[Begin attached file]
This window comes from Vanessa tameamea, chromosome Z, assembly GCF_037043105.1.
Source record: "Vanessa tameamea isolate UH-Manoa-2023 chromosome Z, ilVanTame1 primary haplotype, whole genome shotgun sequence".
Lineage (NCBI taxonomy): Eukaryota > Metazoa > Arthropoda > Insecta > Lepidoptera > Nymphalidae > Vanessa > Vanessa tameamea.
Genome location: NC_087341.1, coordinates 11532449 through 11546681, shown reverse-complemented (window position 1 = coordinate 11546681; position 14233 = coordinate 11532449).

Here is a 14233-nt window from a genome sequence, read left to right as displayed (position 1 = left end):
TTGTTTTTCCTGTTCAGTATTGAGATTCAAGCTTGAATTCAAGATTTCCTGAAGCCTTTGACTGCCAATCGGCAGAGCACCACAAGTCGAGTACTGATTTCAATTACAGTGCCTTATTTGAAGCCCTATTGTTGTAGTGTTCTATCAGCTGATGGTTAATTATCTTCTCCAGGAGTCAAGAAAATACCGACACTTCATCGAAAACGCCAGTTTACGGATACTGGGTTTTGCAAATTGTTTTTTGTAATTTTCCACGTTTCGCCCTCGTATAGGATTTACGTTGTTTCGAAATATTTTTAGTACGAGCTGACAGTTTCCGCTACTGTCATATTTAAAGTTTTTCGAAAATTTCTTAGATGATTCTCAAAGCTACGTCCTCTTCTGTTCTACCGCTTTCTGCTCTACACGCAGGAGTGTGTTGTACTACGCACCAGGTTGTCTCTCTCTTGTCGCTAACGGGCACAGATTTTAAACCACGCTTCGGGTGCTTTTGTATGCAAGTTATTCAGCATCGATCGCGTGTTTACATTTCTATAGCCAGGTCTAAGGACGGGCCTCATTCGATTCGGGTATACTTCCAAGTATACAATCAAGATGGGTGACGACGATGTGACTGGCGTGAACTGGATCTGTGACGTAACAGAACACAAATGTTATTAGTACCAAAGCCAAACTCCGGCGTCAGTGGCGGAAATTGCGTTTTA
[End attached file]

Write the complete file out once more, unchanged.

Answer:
This window comes from Vanessa tameamea, chromosome Z, assembly GCF_037043105.1.
Source record: "Vanessa tameamea isolate UH-Manoa-2023 chromosome Z, ilVanTame1 primary haplotype, whole genome shotgun sequence".
Lineage (NCBI taxonomy): Eukaryota > Metazoa > Arthropoda > Insecta > Lepidoptera > Nymphalidae > Vanessa > Vanessa tameamea.
Genome location: NC_087341.1, coordinates 11532449 through 11546681, shown reverse-complemented (window position 1 = coordinate 11546681; position 14233 = coordinate 11532449).

Here is a 14233-nt window from a genome sequence, read left to right as displayed (position 1 = left end):
TTGTTTTTCCTGTTCAGTATTGAGATTCAAGCTTGAATTCAAGATTTCCTGAAGCCTTTGACTGCCAATCGGCAGAGCACCACAAGTCGAGTACTGATTTCAATTACAGTGCCTTATTTGAAGCCCTATTGTTGTAGTGTTCTATCAGCTGATGGTTAATTATCTTCTCCAGGAGTCAAGAAAATACCGACACTTCATCGAAAACGCCAGTTTACGGATACTGGGTTTTGCAAATTGTTTTTTGTAATTTTCCACGTTTCGCCCTCGTATAGGATTTACGTTGTTTCGAAATATTTTTAGTACGAGCTGACAGTTTCCGCTACTGTCATATTTAAAGTTTTTCGAAAATTTCTTAGATGATTCTCAAAGCTACGTCCTCTTCTGTTCTACCGCTTTCTGCTCTACACGCAGGAGTGTGTTGTACTACGCACCAGGTTGTCTCTCTCTTGTCGCTAACGGGCACAGATTTTAAACCACGCTTCGGGTGCTTTTGTATGCAAGTTATTCAGCATCGATCGCGTGTTTACATTTCTATAGCCAGGTCTAAGGACGGGCCTCATTCGATTCGGGTATACTTCCAAGTATACAATCAAGATGGGTGACGACGATGTGACTGGCGTGAACTGGATCTGTGACGTAACAGAACACAAATGTTATTAGTACCAAAGCCAAACTCCGGCGTCAGTGGCGGAAATTGCGTTTTA